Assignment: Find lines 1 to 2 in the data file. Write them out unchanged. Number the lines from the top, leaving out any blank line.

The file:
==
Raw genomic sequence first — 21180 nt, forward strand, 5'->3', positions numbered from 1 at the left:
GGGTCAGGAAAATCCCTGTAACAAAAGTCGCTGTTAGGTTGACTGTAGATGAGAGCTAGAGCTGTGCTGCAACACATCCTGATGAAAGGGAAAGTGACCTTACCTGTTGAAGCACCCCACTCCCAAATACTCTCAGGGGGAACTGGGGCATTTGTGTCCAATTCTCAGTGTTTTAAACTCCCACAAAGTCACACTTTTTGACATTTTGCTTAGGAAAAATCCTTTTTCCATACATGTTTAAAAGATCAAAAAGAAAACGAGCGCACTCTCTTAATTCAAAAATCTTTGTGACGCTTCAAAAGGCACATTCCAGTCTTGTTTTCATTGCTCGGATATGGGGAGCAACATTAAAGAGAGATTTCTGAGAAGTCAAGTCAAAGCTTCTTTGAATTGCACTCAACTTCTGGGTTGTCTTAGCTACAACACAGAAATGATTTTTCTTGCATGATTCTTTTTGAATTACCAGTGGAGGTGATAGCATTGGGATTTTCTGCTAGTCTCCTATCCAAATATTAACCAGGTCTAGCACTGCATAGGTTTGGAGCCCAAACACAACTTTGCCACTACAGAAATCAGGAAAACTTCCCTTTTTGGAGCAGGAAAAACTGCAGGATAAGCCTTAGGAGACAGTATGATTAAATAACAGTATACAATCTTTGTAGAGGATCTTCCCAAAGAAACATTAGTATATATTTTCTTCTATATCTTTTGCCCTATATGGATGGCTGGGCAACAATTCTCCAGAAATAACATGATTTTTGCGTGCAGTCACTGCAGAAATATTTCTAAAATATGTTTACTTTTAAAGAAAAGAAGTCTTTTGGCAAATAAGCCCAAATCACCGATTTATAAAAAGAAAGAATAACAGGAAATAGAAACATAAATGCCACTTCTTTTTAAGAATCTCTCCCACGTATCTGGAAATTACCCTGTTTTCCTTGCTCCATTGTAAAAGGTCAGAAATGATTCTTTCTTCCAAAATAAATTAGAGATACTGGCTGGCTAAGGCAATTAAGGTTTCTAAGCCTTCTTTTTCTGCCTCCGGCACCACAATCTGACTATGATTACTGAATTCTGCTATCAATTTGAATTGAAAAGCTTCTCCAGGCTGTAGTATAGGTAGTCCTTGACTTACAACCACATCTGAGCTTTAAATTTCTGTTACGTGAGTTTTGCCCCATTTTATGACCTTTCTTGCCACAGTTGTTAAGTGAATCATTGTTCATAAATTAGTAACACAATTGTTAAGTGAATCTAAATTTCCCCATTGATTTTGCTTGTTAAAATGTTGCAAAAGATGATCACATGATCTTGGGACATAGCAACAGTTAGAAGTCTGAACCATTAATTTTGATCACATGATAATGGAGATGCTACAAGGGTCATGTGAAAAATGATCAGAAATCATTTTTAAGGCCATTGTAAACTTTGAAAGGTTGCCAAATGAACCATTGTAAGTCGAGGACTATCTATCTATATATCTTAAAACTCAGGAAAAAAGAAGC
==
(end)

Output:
Raw genomic sequence first — 21180 nt, forward strand, 5'->3', positions numbered from 1 at the left:
GGGTCAGGAAAATCCCTGTAACAAAAGTCGCTGTTAGGTTGACTGTAGATGAGAGCTAGAGCTGTGCTGCAACACATCCTGATGAAAGGGAAAGTGACCTTACCTGTTGAAGCACCCCACTCCCAAATACTCTCAGGGGGAACTGGGGCATTTGTGTCCAATTCTCAGTGTTTTAAACTCCCACAAAGTCACACTTTTTGACATTTTGCTTAGGAAAAATCCTTTTTCCATACATGTTTAAAAGATCAAAAAGAAAACGAGCGCACTCTCTTAATTCAAAAATCTTTGTGACGCTTCAAAAGGCACATTCCAGTCTTGTTTTCATTGCTCGGATATGGGGAGCAACATTAAAGAGAGATTTCTGAGAAGTCAAGTCAAAGCTTCTTTGAATTGCACTCAACTTCTGGGTTGTCTTAGCTACAACACAGAAATGATTTTTCTTGCATGATTCTTTTTGAATTACCAGTGGAGGTGATAGCATTGGGATTTTCTGCTAGTCTCCTATCCAAATATTAACCAGGTCTAGCACTGCATAGGTTTGGAGCCCAAACACAACTTTGCCACTACAGAAATCAGGAAAACTTCCCTTTTTGGAGCAGGAAAAACTGCAGGATAAGCCTTAGGAGACAGTATGATTAAATAACAGTATACAATCTTTGTAGAGGATCTTCCCAAAGAAACATTAGTATATATTTTCTTCTATATCTTTTGCCCTATATGGATGGCTGGGCAACAATTCTCCAGAAATAACATGATTTTTGCGTGCAGTCACTGCAGAAATATTTCTAAAATATGTTTACTTTTAAAGAAAAGAAGTCTTTTGGCAAATAAGCCCAAATCACCGATTTATAAAAAGAAAGAATAACAGGAAATAGAAACATAAATGCCACTTCTTTTTAAGAATCTCTCCCACGTATCTGGAAATTACCCTGTTTTCCTTGCTCCATTGTAAAAGGTCAGAAATGATTCTTTCTTCCAAAATAAATTAGAGATACTGGCTGGCTAAGGCAATTAAGGTTTCTAAGCCTTCTTTTTCTGCCTCCGGCACCACAATCTGACTATGATTACTGAATTCTGCTATCAATTTGAATTGAAAAGCTTCTCCAGGCTGTAGTATAGGTAGTCCTTGACTTACAACCACATCTGAGCTTTAAATTTCTGTTACGTGAGTTTTGCCCCATTTTATGACCTTTCTTGCCACAGTTGTTAAGTGAATCATTGTTCATAAATTAGTAACACAATTGTTAAGTGAATCTAAATTTCCCCATTGATTTTGCTTGTTAAAATGTTGCAAAAGATGATCACATGATCTTGGGACATAGCAACAGTTAGAAGTCTGAACCATTAATTTTGATCACATGATAATGGAGATGCTACAAGGGTCATGTGAAAAATGATCAGAAATCATTTTTAAGGCCATTGTAAACTTTGAAAGGTTGCCAAATGAACCATTGTAAGTCGAGGACTATCTATCTATATATCTTAAAACTCAGGAAAAAAGAAGC